Officials were reluctant to speculate about the long-term impact of al-Zarqawi's death or the future of Iraq. The White House was careful not to predict that it will hasten the withdrawal of the more than 130,000 U.S. troops there.
"The death of Zarqawi does not change overnight the situation," White House spokesman Tony Snow said. "Nobody expects a snap change."
Al-Zarqawi, the most wanted terrorist in Iraq with a $25 million bounty on his head, was killed when U.S. warplanes dropped 500-pound bombs on his isolated safe house northeast of Baghdad, coalition officials said Thursday.
Defense Secretary Donald H. Rumsfeld also said that while the death of al-Zarqawi is a significant victory in the war on terror, it won't end terrorism.
"Given the nature of the terrorist networks, really a network of networks, the death of Zarqawi, while enormously important, will not mean the end of all violence in that country," Rumsfeld told reporters.
"But," he added, "let there be no doubt, the fact that he is dead is a significant victory in the battle against terrorism in that country, and I would say worldwide, because he had interests outside of Iraq. He was an integral part of the war on terror."
In Baghdad, Iraqi prime minister Nouri al-Maliki, flanked by U.S. Ambassador Zalmay Khalilzad and Gen. George Casey, the top U.S. commander in Iraq, told a news conference that "al-Zarqawi was eliminated."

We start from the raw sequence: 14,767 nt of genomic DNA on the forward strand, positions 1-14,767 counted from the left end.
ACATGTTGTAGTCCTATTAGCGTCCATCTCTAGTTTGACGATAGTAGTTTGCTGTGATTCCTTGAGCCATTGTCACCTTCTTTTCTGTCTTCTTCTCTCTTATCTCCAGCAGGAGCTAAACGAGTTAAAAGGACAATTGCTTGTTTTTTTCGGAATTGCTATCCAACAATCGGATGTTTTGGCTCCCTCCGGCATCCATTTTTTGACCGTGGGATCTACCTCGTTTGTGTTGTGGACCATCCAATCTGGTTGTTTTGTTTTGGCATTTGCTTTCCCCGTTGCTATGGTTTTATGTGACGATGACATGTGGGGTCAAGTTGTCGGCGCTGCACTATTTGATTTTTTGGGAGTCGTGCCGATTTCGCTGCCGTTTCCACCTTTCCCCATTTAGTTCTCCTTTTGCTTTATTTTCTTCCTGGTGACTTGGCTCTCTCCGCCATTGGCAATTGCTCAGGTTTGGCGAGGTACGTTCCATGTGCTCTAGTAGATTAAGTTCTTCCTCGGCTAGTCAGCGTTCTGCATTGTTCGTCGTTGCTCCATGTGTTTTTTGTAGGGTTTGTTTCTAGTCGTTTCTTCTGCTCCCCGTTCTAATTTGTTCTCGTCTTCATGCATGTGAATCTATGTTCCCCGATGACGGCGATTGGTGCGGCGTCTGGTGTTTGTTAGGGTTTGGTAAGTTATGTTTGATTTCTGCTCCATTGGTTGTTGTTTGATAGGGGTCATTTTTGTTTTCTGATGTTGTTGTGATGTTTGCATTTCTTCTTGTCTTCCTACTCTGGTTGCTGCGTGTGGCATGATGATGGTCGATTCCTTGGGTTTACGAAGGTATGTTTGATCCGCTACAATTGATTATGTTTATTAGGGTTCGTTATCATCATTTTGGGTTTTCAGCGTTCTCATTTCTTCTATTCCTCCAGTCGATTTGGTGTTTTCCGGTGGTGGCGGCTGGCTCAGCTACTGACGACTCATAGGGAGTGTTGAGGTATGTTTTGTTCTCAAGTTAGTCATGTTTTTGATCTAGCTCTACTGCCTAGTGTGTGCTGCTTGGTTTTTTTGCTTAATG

However, any hopes that the Jordanian-born terror leader's death would help stem the violence in Iraq immediately were dimmed hours later, when two bombs struck a market and a police patrol in Baghdad, killing at least 19 people and wounding more than 40. Later, a parked car bomb exploded in north Baghdad, killing six people and wounding 15.
The announcement of al-Zarqawi's death came six days after he issued an audiotape on the Internet, railing against Shiites in Iraq and saying militias were raping women and killing Sunnis and the community must fight back.
Al-Maliki said the air strike was the result of intelligence reports provided to Iraqi security forces by residents in the area, and U.S. forces acted on the information. Casey said the hunt for al-Zarqawi began two weeks ago, and his body was identified by fingerprints and facial recognition. The U.S. military also said a DNA analysis was also being performed, but emphasized there was no doubt that he was in the house that was hit.
CBS News national security correspondent David Martin reported that officials say the United States had been tracking a key aide to al-Zarqawi — his spiritual adviser, Sheikh Abed al Rahmen — to the area of Baqouba, a town about 30 miles northeast of Baghdad.
Iraq's foreign minister said the videotaped message al-Zarqawi released last week was also key in allowing intelligence experts to at least zero in on his location, CBS News correspondent Elizabeth Palmer reported.
A Jordanian official said Jordan also provided the U.S. military with information that helped in tracking down al-Zarqawi. Some of the information came from Jordan's sources inside Iraq and led the U.S. military to the area of Baqouba, the official said.